I have a problem to identify $\mathbb{R}\mathbb{P}^3$ with the spherical tangent bundle of $S^2$, $ST(S^2)\cong SO(3)$. The spherical tangent bundle is just a sub bundle of the fiber bundle consisting of vectors of norm 1.

The book I am reading takes a ball $B^2\subset \mathbb{R}^3$ of radius $\pi$. For each point $x$ of $B^3$ we can associate the rotation of axis $ox$ and angle $|x|$, and since antipodal points of $\partial B^3$ rotate $\mathbb{R}^3$ around the same axis and with angle $\pi$, they define the same rotation of $\mathbb{R}^3$, so we can identify them.

Finally, the author said that this is a $3$-manifold obtained from this ball by indentifying antipodal points of its boundary.

It is probably a stupid question, and sorry for that, but, why isn't it $\mathbb{R}\mathbb{P}^2$ instead of $\mathbb{R}\mathbb{P}^3$?

  • $\begingroup$ Because $S^2$ is 2-dimensional so its unit tangent bundle should be dimension $2+(2-1) = 3$ :) $\endgroup$ – user98602 Dec 27 '18 at 22:58
  • $\begingroup$ Yeah, that is what I thought, but the construction of identifying antipodal points of a ball is the same of the projective plane, isn't it? That is why I don't understand why is $\mathbb{R}\mathbb{P}^3$... Thanks! $\endgroup$ – Rubén Fernández Fuertes Dec 28 '18 at 10:31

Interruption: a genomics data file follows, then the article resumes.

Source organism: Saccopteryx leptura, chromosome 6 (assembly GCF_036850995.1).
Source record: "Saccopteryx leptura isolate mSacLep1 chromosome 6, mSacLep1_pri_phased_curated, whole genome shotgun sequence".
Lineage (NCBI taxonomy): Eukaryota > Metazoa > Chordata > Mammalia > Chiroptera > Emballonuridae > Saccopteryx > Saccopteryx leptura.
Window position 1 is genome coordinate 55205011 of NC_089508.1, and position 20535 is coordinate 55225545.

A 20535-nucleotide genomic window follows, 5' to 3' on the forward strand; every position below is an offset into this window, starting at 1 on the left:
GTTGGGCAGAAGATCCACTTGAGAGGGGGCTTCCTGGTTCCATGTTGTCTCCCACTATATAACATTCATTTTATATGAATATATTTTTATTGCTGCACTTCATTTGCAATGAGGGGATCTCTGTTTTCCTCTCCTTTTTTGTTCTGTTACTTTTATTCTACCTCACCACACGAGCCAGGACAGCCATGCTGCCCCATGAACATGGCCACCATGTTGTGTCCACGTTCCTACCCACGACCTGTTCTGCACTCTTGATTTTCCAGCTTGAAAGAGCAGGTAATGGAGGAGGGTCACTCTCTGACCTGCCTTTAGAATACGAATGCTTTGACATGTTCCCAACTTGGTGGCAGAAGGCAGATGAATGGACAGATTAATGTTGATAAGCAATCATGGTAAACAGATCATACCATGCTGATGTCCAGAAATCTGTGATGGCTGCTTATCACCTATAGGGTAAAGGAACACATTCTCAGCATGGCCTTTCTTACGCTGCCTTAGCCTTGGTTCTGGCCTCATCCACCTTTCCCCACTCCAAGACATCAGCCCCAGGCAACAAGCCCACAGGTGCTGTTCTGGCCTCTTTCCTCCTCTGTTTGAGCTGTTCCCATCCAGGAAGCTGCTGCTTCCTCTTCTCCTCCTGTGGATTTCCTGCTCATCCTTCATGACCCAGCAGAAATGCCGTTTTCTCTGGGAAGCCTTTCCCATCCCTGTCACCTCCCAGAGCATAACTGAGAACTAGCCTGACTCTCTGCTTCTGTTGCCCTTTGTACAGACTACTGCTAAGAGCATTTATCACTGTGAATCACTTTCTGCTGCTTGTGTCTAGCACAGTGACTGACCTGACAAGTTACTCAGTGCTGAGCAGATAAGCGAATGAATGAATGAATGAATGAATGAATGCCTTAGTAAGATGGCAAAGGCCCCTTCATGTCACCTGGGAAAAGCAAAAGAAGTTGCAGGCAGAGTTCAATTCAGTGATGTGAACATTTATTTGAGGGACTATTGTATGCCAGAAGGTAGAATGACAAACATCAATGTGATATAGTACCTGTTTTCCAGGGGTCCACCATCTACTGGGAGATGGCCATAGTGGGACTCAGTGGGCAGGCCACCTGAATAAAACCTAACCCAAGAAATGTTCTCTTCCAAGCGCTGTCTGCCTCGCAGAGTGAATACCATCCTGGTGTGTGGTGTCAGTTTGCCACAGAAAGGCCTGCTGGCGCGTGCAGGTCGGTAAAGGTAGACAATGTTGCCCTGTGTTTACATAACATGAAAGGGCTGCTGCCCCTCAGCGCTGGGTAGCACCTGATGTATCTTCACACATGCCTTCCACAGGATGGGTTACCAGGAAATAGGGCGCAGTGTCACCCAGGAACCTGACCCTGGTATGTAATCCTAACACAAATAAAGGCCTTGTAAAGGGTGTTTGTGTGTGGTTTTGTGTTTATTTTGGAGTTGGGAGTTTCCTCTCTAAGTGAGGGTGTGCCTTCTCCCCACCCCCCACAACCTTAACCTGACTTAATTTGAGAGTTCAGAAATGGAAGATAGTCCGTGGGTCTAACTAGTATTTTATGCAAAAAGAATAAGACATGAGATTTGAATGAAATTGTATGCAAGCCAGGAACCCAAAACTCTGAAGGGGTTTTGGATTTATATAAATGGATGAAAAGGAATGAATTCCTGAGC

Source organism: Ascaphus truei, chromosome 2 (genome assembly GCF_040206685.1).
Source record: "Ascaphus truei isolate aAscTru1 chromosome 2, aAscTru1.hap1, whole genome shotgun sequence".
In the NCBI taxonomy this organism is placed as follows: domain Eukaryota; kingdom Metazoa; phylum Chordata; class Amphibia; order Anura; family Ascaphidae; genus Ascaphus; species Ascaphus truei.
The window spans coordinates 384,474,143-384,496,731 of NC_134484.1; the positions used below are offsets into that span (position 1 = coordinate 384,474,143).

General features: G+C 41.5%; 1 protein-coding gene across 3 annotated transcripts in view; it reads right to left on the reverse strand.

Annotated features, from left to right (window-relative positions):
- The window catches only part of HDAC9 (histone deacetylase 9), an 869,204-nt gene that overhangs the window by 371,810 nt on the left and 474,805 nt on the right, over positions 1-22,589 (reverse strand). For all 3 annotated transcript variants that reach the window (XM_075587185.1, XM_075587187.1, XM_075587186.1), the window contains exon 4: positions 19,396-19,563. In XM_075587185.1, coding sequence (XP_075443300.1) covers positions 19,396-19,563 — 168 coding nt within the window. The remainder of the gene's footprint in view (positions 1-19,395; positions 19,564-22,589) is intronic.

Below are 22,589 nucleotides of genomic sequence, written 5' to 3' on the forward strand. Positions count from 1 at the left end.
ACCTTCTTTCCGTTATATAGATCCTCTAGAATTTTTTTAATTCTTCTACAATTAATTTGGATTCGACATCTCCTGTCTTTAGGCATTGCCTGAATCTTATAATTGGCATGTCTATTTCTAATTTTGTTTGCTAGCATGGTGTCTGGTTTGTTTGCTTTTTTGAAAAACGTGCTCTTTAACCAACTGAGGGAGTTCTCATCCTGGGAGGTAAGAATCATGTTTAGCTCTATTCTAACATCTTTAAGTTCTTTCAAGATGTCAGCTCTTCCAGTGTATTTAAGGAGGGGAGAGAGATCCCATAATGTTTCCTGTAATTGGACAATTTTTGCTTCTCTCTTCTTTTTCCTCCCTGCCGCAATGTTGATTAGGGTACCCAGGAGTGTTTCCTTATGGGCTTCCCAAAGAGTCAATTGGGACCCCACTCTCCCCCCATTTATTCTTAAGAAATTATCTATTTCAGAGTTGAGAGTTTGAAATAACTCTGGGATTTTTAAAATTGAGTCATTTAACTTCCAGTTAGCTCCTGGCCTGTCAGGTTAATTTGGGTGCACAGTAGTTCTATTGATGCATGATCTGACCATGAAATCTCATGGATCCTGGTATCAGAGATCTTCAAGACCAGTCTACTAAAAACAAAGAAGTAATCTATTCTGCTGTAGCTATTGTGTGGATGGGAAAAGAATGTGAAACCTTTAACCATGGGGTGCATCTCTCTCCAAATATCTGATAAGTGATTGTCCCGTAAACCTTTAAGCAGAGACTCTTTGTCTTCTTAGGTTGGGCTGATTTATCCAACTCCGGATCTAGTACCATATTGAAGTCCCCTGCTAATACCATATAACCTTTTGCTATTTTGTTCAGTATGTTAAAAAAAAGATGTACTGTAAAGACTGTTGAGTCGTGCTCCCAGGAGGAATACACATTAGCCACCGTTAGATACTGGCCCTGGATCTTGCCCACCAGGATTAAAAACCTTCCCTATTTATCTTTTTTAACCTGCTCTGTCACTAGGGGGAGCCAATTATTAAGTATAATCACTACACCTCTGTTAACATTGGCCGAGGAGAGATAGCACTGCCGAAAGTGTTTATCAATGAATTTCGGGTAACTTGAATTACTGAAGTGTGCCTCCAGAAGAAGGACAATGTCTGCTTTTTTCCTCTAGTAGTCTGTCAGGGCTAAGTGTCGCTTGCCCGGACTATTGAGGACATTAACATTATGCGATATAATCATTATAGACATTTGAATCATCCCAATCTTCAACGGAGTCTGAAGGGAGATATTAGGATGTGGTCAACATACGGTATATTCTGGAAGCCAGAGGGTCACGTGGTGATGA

• $\begingroup$ @RubénFernándezFuertes Not quite, the projective space is constructed by identifying antipodal points on a sphere, not a ball. I suppose you can think about the construction of projective 3-space as gluing an open 2-ball onto the projective plane. $\endgroup$ – mcwiggler Dec 28 '18 at 12:54
  • $\begingroup$ But if $B$ is a ball, $\partial B$ is a sphere, isn't it? And we are identifying antipodal points of $\partial B$... $\endgroup$ – Rubén Fernández Fuertes Dec 29 '18 at 16:23
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    $\begingroup$ Yes, but the points in the interior of the ball are still left. Projective space consists of only the equivalence classes of the points in the boundary sphere. $\endgroup$ – mcwiggler Dec 30 '18 at 11:17

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